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Tim Hague’s family files wrongful death suit

Hague died in 2017 following a knockout loss to Adam Braidwood

UFC 113: Machida v Shogun 2 Photo by Richard Wolowicz/Getty Images

Just under two years after UFC veteran Tim Hague’s death following a knockout loss to Adam Braidwood, “The Thrashing Machine’s” family has filed suit against the Edmonton Combative Sports Council, its former executive director, the match’s referee, and several others.

I hesitated on writing this piece, as Tim Bissell from Bloody Elbow already did a sterling job of breaking down the suit’s myriad claims and defendants.

Other defendants listed in the lawsuit include Pat Reid (who was the Executive Director of the ECSC at the time of Hague’s death), Len Kovisto (who was the referee for Hague’s final fight — versus Adam Braidwood), Dr. Shelby Karpman and Dr Shirdi Nullah (who are named as ringside physicians for Hague vs. Braidwood), David Aitken (a City employee who is believed to have hired Pat Reid), and K.O. Boxing Canada (the promotion responsible for Hague vs. Braidwood).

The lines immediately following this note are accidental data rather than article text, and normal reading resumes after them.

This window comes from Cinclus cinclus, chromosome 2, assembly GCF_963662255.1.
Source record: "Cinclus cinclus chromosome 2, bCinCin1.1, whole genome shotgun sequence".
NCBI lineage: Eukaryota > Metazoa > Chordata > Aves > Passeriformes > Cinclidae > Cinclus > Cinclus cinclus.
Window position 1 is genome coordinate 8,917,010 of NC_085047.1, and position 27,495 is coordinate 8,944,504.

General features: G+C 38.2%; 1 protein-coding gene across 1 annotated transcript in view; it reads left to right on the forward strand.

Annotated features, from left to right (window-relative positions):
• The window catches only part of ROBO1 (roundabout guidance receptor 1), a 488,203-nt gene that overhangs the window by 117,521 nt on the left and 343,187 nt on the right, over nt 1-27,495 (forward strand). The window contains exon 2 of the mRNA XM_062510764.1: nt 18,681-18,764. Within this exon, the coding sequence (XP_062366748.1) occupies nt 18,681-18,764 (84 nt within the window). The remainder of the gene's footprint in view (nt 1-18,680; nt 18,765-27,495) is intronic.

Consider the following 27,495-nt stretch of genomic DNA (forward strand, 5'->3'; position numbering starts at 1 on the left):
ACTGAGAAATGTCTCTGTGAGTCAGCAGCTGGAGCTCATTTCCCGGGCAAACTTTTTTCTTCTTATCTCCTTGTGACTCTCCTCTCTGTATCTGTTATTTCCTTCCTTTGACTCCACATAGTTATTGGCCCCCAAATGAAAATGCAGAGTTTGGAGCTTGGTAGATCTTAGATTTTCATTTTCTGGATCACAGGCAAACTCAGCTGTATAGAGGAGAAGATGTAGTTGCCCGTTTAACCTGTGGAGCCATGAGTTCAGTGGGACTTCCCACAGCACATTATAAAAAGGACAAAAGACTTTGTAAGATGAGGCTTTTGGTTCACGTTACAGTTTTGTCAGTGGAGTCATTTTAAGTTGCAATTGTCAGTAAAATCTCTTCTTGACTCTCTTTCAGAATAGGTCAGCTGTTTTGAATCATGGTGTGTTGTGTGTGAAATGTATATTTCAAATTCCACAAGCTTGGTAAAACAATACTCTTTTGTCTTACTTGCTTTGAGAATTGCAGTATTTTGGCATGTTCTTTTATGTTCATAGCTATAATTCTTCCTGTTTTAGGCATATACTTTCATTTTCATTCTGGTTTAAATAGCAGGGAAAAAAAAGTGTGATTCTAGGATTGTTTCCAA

Bissell gives a better picture than I could, painting a grim picture of the commission’s many failures in allowing the fight to take place. Having watched the fight, it 100% should have been stopped in the first round, but holding the referee liable seems like it would set an impossible precedent, especially as Hague did beat all three counts.

The promotion should, in my legally illiterate opinion, bear at least some financial responsibility for putting together a grievous mismatch between a heavy-handed fighter and a man with 10 knockout losses under his belt. I’ve said that record padding like this is one of the sport’s greatest issues and I would prefer nobody else dies before something happens to change that.

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